ST. PAUL, Minn. – Minnesota Gov. Mark Dayton appointed Lt. Gov. Tina Smith on Wednesday to replace fellow Democrat Al Franken’s Senate seat until a special election in November, setting up his longtime and trusted adviser for a potentially bruising 2018 election.

Smith was widely seen as Dayton’s top choice from the moment Franken announced his resignation last week. But her previous decision not to run for governor had raised questions about whether she would want to launch a Senate campaign that would be in the national spotlight.

Smith told reporters she will run in next year’s election to complete Franken’s term through 2020, stressing that she’s ready for the challenge and national spotlight that awaits.

“I can tell you I shouldn’t be underestimated and if I weren’t confident I wouldn’t be doing this,” she said.

It’s not clear when Smith will head to Washington. Franken, who resigned under pressure from his own party after he was accused of improper behavior by at least eight women, announced last Thursday that he would resign “in the coming weeks.”

But his office hasn’t set a final departure date yet. Smith indicated it would likely be in early January.

Smith will be the second Democrat to make way for the Senate in as many days, after Doug Jones’ victory in Alabama in Tuesday’s special election. Smith’s appointment won’t change the balance of power in the Senate.

Smith, 59, served as Dayton’s trusted chief of staff for four years before ascending to become his No. 2 when he needed a running mate in 2014. Dayton has long treated her as an equal in the office, and it was that deference that fueled speculation she was being groomed to succeed him.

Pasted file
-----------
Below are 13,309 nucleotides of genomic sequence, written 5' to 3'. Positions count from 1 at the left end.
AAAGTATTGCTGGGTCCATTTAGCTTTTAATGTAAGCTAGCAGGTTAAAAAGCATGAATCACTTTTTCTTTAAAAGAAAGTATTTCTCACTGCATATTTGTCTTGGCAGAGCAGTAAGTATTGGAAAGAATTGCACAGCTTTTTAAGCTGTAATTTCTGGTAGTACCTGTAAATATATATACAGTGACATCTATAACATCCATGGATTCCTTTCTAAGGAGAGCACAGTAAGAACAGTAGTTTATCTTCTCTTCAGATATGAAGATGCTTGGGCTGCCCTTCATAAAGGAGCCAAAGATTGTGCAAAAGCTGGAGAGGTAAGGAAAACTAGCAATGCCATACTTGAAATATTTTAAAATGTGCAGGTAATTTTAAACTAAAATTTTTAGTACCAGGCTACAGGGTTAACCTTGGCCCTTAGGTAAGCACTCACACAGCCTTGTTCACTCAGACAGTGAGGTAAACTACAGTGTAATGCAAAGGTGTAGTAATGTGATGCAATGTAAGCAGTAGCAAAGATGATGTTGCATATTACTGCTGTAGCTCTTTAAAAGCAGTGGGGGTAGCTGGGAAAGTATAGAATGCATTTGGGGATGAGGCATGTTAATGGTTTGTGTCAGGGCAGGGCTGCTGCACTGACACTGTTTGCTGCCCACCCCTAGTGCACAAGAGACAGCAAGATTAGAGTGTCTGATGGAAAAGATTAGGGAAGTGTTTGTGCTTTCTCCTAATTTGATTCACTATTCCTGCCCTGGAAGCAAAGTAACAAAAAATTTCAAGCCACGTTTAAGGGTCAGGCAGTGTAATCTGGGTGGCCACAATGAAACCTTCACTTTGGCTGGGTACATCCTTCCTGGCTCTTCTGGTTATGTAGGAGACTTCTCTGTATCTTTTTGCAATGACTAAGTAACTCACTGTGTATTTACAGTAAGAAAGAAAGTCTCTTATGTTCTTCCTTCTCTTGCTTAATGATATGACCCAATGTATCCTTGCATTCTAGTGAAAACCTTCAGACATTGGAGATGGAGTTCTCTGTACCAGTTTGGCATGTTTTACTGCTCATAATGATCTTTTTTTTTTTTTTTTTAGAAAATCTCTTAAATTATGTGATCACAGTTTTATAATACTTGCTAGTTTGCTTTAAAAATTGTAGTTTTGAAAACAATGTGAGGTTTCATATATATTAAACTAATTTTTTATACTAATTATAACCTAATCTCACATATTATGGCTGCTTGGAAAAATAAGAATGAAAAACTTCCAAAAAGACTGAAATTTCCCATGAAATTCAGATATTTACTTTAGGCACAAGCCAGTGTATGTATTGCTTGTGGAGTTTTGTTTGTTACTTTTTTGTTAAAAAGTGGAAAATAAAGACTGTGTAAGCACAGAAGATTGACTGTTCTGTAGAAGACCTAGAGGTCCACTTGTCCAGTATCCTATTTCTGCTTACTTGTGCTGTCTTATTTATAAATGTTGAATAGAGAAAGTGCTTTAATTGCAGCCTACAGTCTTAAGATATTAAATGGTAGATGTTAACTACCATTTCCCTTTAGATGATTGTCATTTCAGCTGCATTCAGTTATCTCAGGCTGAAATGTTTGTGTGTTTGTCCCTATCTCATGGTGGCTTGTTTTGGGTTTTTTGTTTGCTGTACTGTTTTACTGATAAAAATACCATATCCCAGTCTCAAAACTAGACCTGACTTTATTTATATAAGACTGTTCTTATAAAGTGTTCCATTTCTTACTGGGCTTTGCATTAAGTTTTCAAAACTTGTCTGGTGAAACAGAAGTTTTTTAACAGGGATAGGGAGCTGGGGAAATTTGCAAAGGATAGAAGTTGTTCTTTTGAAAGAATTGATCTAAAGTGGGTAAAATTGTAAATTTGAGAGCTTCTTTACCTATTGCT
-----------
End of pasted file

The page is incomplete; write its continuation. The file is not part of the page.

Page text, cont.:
Her path to politics was unconventional. A native of New Mexico, she graduated from Stanford and earned an MBA from Dartmouth. A marketing job with General Mills brought her to Minnesota, where she eventually started her own marketing and political consulting firm.

She managed Ted Mondale’s unsuccessful campaign for governor in 1998, then ran the short-lived 2002 Senate campaign for his dad, former Vice President Walter Mondale. Smith served as chief of staff to Minneapolis Mayor R.T. Rybak before eventually taking the same job with Dayton in 2011.

Smith, a soft-spoken, smiling presence at the Capitol, is credited with playing quiet but key roles in the response to the 2007 bridge collapse in Minneapolis and in the building of a new Vikings stadium. Dayton made her his point person on a massive public-private partnership to work with Mayo Clinic on an ambitious expansion in Rochester.

Next year’s race to fill the final two years of Franken’s term is certain to be one of the nation’s most closely watched and expensive, and Dayton was under pressure from fellow Democrats in Washington to ensure his pick would use the appointment as a springboard for that election. Republicans immediately floated former two-term Gov. Tim Pawlenty as a possible candidate, but many others were said to be weighing a race.

Republicans immediately pounced on Smith’s appointment Wednesday morning, suggesting that Dayton’s selection and a runway to the 2018 campaign could upset voters.

“Minnesota voters deserve a Senator who will look out for their best interests, not another DFL (Democratic-Farmer-Labor Party) insider handpicked by Mark Dayton,” National Republican Senatorial Committee spokesman Michael McAdams said in a written statement.

And Smith’s past work with Planned Parenthood in Minnesota and other Midwestern states, which provides abortions along with other health services, was sure to become a flash point with Republicans on the campaign trail.

Smith, who served as an executive, said Planned Parenthood provides critical health care and sexual transmitted disease treatment to “thousands and thousands and thousands of women.”

“I’m proud of that work,” Smith said.